Toy cannon mould?

Discussion in 'Blackpowder' started by 4v50 Gary, Jun 18, 2022.

  1. 4v50 Gary

    4v50 Gary Moderator Staff Member

    Joined:
    Dec 19, 2002
    Messages:
    21,204
    Thoughts on this object? I think it's two halves of a mould for a toy 24 pdr cannon. For reason unknown they were welded together. If they each were pressed into the sand, then the two halves would have to be welded together later. Your thoughts?

    cannon1.jpeg cannon2.jpeg cannon3.jpeg cannon4.jpeg
     
    Last edited: Jun 18, 2022
    hrt4me likes this.
  2. vagunmonkey

    vagunmonkey Member

    Joined:
    Apr 23, 2012
    Messages:
    190
    Location:
    Virginia
    Not sure of the thickness, but perhaps it was repurposed into an anvil of sorts…or perhaps little Johnny and his friends shot their cannons at the neighbors one too many times and dad said “there will be no more cannons made!”
     
  3. 44 Dave

    44 Dave Member

    Joined:
    Apr 9, 2012
    Messages:
    1,069
    Location:
    Northern Wisconsin
    A friend of mine has moulds for lead soldiers.
     
  4. Big Bore 44

    Big Bore 44 Member

    Joined:
    Sep 2, 2019
    Messages:
    85
    You make a sand mould by Cope and Drag. That form would work quite well. Two boxes the same size, half pressed in each, align the two and pour. The holes are for alignment pins so the box forms don't move.
     
  5. Patocazador

    Patocazador Member

    Joined:
    Jul 8, 2012
    Messages:
    5,415
    Location:
    Central Florida
    Maybe the purpose in welding them together was to insure one side didn't get misplaced thus rendering the mold useless.
     
  6. whughett

    whughett Member

    Joined:
    Mar 26, 2008
    Messages:
    4,663
    Location:
    Rhode Island/Florida
    No scale to judge by. How large are the molds.?
    I’m also curious as to how one would make a core to create a bore. Of course that could be drilled out later.
    If I owned it I’d be tempted to try using it. I’ve a large supply of cartridges cases that would be a source for brass.
     
  7. Big Bore 44

    Big Bore 44 Member

    Joined:
    Sep 2, 2019
    Messages:
    85
    There's a fiver in the pic. A US bill is 6in long, so the form is 5 1/2 - 6" wide and about 12 - 14" long. so I'd say the cannon would be about 4" across the trunnions and about a foot long, this is just a guesstimate based on the bill.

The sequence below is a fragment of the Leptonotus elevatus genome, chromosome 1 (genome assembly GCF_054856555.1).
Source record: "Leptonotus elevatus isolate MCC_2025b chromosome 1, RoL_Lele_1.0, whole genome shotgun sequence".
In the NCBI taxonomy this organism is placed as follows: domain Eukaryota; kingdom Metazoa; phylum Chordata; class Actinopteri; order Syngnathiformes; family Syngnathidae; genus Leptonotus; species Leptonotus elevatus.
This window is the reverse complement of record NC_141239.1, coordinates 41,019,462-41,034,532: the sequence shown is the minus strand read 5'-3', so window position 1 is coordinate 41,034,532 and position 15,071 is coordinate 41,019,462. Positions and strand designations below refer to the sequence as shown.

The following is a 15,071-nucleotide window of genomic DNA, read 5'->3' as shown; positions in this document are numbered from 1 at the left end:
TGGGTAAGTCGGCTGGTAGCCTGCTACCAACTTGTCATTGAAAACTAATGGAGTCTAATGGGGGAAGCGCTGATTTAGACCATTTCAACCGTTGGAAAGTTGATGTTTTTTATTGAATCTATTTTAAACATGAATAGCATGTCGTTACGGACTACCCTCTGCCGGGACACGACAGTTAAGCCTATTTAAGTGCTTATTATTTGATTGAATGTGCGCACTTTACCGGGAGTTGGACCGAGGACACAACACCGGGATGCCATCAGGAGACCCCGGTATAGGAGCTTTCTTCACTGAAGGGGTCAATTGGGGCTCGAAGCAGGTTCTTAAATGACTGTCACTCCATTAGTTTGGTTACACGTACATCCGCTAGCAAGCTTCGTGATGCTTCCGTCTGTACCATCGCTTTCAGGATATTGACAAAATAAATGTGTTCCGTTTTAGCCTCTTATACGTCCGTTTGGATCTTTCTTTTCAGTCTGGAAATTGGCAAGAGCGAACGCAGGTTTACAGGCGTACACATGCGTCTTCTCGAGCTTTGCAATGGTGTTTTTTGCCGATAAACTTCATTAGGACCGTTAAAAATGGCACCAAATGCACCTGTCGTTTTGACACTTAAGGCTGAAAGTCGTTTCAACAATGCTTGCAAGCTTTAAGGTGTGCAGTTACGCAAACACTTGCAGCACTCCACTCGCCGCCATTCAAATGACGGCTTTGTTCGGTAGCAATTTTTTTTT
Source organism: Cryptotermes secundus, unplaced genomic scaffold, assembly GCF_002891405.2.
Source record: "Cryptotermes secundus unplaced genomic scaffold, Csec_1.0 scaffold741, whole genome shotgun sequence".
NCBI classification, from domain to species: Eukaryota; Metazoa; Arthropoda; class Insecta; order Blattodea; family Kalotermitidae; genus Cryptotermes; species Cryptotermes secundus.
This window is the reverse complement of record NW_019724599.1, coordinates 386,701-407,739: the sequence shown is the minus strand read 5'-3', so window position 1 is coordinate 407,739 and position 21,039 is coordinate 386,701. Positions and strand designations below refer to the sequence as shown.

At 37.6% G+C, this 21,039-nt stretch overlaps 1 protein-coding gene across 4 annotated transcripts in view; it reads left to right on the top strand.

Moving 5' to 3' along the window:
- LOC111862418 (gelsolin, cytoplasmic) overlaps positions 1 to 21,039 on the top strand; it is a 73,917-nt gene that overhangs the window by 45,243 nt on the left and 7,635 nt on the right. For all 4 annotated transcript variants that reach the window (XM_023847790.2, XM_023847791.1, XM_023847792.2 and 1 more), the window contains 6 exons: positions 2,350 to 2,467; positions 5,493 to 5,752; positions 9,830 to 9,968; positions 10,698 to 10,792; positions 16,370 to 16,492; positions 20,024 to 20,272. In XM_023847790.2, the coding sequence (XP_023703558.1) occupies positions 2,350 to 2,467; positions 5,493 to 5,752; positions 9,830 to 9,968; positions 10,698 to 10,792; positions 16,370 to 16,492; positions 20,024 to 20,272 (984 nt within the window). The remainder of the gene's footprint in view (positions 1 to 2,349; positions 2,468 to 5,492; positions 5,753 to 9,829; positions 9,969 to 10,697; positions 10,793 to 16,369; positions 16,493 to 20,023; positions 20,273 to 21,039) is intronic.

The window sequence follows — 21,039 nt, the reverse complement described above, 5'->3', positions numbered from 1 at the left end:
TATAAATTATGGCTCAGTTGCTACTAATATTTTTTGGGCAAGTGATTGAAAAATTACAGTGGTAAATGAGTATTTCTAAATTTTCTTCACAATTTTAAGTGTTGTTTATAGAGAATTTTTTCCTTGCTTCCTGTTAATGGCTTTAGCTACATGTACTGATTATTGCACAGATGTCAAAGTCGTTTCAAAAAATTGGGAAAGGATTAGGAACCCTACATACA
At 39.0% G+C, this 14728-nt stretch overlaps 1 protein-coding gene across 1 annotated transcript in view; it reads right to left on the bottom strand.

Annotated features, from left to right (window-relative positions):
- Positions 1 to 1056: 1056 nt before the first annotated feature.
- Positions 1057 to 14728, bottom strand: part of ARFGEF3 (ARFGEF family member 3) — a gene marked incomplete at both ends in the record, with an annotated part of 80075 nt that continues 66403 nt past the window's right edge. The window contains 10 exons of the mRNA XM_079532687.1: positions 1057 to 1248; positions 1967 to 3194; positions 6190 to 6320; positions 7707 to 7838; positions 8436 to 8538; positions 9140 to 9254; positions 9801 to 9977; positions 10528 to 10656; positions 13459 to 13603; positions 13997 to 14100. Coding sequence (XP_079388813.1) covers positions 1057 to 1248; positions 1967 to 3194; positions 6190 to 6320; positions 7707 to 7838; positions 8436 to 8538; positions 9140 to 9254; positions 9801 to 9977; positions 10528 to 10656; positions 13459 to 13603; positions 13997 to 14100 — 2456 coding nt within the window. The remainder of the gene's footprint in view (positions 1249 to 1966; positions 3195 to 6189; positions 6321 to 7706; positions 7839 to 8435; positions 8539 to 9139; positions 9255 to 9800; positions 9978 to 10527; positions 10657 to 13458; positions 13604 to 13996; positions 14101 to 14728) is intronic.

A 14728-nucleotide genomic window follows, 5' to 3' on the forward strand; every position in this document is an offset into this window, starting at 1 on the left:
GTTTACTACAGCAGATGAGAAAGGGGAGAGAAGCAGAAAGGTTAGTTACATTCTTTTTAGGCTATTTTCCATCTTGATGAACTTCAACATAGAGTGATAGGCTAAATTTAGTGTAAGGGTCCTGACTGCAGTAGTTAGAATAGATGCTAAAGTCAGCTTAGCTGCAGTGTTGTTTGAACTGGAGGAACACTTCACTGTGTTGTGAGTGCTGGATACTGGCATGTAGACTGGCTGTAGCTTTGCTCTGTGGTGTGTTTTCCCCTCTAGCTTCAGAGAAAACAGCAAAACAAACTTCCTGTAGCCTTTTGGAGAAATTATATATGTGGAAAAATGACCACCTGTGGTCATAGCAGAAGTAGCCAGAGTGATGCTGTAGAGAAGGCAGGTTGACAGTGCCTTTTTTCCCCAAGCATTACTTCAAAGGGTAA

8. 4v50 Gary

    4v50 Gary Moderator Staff Member

    Joined:
    Dec 19, 2002
    Messages:
    21,204
    I thought the mold was about 5" across and 1" long. I can go back to take measurements. I sent the images to a worker at the NMLRA and asked her to send it to Dr. Terry Leeper (emritus) of WKU as he was their foundry/casting boss who taught sandcasting there.
     
  9. 4v50 Gary

    4v50 Gary Moderator Staff Member

    Joined:
    Dec 19, 2002
    Messages:
    21,204
    Here's the response I received.

     
    whughett and theotherwaldo like this.
  10. MikeJackmin

    MikeJackmin Member

    Joined:
    Feb 24, 2005
    Messages:
    1,599
    Forgive me if this is a stupid question, but both halves seem identical. Why would we need two?
     
  11. Big Bore 44

    Big Bore 44 Member

    Joined:
    Sep 2, 2019
    Messages:
    85
    Minor offset of the form will result in the halves not matching up if only one side is used.
     
  12. 4v50 Gary

    4v50 Gary Moderator Staff Member

    Joined:
    Dec 19, 2002
    Messages:
    21,204
    Found out that the same historical society has a finial mould too. Must have been a foundry in town (now village b/c its very diminised from its peak of 5k) at some point.
     
    driz likes this.
  13. damoc

    damoc Member

    Joined:
    Apr 6, 2008
    Messages:
    636
    Location:
    NV
    I think they are together so that when the 2 sides of the sand mould come together they line up. I'm looking at those holes in the mould thinking they would be perfect for alignment pins to hold the 2 sides together in the right place.
     
  1. This site uses cookies to help personalise content, tailor your experience and to keep you logged in if you register.
    By continuing to use this site, you are consenting to our use of cookies.
    Dismiss Notice